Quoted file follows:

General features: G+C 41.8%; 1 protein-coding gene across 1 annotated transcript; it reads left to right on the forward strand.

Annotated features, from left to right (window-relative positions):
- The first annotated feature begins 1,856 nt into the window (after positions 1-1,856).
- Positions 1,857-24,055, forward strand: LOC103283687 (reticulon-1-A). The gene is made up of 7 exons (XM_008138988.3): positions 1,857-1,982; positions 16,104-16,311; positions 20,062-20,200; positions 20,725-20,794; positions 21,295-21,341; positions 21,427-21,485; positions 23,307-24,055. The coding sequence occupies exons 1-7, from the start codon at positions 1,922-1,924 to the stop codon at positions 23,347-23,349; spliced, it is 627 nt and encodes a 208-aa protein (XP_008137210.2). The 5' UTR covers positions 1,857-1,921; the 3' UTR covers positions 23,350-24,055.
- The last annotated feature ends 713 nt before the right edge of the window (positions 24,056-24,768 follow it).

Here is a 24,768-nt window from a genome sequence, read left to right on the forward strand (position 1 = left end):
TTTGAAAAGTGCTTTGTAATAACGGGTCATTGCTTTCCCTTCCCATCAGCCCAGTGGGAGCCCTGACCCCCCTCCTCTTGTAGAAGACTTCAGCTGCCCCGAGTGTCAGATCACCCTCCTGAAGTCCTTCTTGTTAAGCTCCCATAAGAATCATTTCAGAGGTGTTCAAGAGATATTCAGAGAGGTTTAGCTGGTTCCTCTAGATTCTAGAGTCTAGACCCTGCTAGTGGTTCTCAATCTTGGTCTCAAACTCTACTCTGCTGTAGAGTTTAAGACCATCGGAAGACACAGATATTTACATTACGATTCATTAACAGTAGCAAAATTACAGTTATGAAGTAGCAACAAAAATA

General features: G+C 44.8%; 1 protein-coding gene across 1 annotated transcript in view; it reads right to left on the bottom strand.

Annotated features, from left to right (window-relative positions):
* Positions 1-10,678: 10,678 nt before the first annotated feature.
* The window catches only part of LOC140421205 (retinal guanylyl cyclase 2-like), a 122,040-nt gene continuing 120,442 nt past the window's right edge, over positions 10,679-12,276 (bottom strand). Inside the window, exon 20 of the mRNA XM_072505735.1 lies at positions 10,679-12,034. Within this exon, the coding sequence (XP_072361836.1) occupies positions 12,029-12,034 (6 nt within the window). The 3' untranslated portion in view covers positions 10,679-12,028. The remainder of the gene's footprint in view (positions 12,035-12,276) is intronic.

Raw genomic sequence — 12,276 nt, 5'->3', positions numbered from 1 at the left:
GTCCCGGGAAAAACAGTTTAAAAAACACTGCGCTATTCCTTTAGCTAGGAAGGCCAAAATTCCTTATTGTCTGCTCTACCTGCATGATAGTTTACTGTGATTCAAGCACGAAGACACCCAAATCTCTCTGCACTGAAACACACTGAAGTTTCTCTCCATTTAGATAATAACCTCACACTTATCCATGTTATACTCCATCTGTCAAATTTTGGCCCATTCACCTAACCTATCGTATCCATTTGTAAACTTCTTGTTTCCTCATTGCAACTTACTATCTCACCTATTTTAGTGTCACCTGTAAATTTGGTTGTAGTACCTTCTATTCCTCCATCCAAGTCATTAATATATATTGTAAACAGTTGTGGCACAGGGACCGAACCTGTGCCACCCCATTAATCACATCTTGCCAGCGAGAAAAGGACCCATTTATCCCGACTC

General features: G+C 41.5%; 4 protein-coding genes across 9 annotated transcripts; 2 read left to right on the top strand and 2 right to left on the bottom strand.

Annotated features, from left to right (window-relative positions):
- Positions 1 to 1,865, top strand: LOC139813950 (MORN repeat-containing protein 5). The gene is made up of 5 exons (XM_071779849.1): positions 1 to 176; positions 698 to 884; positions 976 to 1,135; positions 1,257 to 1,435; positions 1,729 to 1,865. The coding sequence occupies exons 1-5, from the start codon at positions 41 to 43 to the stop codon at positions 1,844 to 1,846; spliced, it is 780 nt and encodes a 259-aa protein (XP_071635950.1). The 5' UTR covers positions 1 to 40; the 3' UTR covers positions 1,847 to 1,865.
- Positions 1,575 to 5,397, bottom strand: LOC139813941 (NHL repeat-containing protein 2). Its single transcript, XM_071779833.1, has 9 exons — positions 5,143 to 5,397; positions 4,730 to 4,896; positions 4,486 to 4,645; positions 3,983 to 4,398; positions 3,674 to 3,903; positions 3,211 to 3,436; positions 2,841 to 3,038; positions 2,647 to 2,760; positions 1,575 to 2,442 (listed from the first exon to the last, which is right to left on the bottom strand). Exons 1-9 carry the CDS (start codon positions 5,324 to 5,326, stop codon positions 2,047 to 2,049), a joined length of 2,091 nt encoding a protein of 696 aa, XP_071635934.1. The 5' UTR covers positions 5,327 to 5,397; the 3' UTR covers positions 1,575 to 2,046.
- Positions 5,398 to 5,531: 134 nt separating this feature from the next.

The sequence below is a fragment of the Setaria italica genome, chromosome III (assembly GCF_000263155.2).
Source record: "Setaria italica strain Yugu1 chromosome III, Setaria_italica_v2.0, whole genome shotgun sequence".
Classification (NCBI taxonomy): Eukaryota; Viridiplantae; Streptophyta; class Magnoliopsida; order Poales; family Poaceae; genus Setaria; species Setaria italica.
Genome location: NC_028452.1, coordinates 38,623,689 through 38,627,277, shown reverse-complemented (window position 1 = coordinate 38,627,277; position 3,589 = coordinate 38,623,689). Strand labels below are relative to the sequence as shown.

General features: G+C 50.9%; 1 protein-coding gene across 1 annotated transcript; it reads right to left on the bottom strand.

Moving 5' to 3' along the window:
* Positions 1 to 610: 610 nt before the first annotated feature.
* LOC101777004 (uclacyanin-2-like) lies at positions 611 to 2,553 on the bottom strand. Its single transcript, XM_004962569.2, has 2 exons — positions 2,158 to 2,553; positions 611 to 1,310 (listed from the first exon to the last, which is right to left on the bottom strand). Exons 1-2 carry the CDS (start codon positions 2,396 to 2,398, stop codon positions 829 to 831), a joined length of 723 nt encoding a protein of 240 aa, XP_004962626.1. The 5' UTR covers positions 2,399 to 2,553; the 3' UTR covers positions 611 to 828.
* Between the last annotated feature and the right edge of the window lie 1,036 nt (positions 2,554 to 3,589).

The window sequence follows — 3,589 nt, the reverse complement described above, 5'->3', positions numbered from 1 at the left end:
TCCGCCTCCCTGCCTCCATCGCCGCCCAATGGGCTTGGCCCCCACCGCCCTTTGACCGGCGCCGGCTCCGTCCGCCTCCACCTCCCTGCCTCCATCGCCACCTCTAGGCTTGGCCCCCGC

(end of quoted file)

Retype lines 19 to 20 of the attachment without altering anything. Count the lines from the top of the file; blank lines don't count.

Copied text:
The sequence below is a fragment of the Setaria italica genome, chromosome III (assembly GCF_000263155.2).
Source record: "Setaria italica strain Yugu1 chromosome III, Setaria_italica_v2.0, whole genome shotgun sequence".